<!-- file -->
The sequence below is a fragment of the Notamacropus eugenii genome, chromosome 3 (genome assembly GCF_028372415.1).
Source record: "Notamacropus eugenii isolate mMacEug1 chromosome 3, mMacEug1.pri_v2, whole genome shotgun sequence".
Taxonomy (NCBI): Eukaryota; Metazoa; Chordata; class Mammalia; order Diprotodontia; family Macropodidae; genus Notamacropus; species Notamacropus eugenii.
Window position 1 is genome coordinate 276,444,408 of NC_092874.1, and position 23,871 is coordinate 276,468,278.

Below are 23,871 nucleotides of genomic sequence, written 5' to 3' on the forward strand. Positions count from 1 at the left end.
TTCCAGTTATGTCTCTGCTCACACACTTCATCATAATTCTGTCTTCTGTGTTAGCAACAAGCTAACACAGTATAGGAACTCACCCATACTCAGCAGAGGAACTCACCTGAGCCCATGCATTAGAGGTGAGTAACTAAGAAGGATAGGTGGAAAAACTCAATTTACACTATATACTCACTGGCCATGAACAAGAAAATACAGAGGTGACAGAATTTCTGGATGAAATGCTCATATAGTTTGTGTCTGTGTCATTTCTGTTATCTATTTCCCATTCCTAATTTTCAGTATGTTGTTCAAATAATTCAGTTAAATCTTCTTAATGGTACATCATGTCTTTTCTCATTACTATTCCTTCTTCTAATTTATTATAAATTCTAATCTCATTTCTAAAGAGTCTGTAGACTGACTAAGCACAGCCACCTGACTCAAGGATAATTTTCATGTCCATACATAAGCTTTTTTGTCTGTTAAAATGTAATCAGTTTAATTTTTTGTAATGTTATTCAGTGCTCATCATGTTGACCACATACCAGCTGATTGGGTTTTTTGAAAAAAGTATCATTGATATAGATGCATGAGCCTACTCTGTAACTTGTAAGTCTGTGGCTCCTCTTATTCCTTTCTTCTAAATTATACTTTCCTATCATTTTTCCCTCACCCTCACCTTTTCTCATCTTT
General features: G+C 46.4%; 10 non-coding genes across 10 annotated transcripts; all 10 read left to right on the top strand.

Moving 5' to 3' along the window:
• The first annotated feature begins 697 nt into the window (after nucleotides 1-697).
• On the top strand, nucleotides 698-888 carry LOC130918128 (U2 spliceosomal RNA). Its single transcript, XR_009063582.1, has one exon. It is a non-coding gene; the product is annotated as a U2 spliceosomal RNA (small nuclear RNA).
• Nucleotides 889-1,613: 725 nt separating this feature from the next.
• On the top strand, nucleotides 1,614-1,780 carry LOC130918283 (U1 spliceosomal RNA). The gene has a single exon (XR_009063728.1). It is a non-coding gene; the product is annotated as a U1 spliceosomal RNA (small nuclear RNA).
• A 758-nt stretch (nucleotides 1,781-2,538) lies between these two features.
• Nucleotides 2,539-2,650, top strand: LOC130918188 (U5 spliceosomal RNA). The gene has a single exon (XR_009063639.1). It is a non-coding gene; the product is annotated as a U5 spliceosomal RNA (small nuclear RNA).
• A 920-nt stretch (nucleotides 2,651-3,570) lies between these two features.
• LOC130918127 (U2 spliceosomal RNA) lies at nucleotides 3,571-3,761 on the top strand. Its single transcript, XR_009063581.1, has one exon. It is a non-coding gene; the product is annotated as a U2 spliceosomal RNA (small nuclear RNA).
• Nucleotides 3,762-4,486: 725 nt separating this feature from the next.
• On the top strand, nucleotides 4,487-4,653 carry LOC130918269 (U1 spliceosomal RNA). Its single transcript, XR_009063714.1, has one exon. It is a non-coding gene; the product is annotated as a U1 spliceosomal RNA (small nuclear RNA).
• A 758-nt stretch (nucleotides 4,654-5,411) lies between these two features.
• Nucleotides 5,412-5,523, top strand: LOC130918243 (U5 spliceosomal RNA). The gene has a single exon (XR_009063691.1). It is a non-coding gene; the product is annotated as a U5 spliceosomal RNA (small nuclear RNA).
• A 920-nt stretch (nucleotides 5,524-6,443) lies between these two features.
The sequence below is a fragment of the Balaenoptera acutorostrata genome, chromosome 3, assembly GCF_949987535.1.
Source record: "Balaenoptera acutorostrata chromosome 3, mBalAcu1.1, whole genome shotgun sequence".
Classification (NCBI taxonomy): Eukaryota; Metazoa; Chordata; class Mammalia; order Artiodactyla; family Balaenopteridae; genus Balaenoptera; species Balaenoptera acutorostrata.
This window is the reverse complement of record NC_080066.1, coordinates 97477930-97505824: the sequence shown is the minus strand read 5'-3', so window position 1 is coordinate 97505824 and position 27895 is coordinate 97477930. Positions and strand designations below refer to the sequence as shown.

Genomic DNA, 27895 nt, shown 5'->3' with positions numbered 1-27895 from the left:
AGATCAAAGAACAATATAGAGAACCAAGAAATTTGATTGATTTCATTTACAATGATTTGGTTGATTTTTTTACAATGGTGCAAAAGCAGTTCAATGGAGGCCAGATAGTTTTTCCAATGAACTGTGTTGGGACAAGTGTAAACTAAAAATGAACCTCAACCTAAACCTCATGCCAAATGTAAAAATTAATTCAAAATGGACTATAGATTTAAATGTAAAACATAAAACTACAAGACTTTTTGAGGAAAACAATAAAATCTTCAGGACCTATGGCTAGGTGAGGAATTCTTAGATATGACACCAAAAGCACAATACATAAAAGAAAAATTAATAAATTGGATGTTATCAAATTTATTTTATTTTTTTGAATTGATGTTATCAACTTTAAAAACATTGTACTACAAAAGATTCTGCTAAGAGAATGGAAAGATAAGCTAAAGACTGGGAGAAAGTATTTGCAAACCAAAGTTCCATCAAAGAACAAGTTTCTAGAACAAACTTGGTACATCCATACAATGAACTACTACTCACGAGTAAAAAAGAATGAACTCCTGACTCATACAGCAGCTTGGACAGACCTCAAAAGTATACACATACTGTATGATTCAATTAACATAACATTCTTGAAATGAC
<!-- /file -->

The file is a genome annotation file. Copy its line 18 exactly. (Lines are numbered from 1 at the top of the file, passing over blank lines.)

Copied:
• On the top strand, nucleotides 4,487-4,653 carry LOC130918269 (U1 spliceosomal RNA). Its single transcript, XR_009063714.1, has one exon. It is a non-coding gene; the product is annotated as a U1 spliceosomal RNA (small nuclear RNA).